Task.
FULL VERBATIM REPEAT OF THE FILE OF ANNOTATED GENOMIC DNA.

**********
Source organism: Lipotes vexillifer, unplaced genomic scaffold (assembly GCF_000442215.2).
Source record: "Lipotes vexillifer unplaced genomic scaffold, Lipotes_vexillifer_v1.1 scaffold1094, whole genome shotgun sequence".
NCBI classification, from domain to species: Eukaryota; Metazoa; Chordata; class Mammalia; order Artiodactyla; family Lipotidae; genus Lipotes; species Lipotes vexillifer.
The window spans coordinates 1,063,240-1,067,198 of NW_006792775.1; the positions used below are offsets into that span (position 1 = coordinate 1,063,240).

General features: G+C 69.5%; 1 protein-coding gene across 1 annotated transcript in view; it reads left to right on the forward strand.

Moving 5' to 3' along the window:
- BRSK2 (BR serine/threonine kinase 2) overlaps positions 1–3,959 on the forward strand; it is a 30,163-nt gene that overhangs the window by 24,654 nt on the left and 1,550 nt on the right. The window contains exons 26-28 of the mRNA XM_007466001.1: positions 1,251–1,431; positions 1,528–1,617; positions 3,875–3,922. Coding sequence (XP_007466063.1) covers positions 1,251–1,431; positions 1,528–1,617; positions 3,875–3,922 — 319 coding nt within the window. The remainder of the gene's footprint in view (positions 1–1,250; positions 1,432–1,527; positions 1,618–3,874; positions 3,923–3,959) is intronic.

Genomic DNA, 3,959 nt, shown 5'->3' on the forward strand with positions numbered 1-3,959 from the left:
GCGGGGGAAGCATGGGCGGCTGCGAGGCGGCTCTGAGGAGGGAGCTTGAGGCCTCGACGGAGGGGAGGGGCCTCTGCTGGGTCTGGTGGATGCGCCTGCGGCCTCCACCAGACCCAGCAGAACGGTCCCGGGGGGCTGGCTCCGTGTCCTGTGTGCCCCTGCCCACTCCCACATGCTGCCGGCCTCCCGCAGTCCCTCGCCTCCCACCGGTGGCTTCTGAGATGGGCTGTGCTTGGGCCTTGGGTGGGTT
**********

Source organism: Lipotes vexillifer, unplaced genomic scaffold (assembly GCF_000442215.2).
Source record: "Lipotes vexillifer unplaced genomic scaffold, Lipotes_vexillifer_v1.1 scaffold1094, whole genome shotgun sequence".
NCBI classification, from domain to species: Eukaryota; Metazoa; Chordata; class Mammalia; order Artiodactyla; family Lipotidae; genus Lipotes; species Lipotes vexillifer.
The window spans coordinates 1,063,240-1,067,198 of NW_006792775.1; the positions used below are offsets into that span (position 1 = coordinate 1,063,240).

General features: G+C 69.5%; 1 protein-coding gene across 1 annotated transcript in view; it reads left to right on the forward strand.

Moving 5' to 3' along the window:
- BRSK2 (BR serine/threonine kinase 2) overlaps positions 1–3,959 on the forward strand; it is a 30,163-nt gene that overhangs the window by 24,654 nt on the left and 1,550 nt on the right. The window contains exons 26-28 of the mRNA XM_007466001.1: positions 1,251–1,431; positions 1,528–1,617; positions 3,875–3,922. Coding sequence (XP_007466063.1) covers positions 1,251–1,431; positions 1,528–1,617; positions 3,875–3,922 — 319 coding nt within the window. The remainder of the gene's footprint in view (positions 1–1,250; positions 1,432–1,527; positions 1,618–3,874; positions 3,923–3,959) is intronic.

Genomic DNA, 3,959 nt, shown 5'->3' on the forward strand with positions numbered 1-3,959 from the left:
GCGGGGGAAGCATGGGCGGCTGCGAGGCGGCTCTGAGGAGGGAGCTTGAGGCCTCGACGGAGGGGAGGGGCCTCTGCTGGGTCTGGTGGATGCGCCTGCGGCCTCCACCAGACCCAGCAGAACGGTCCCGGGGGGCTGGCTCCGTGTCCTGTGTGCCCCTGCCCACTCCCACATGCTGCCGGCCTCCCGCAGTCCCTCGCCTCCCACCGGTGGCTTCTGAGATGGGCTGTGCTTGGGCCTTGGGTGGGTT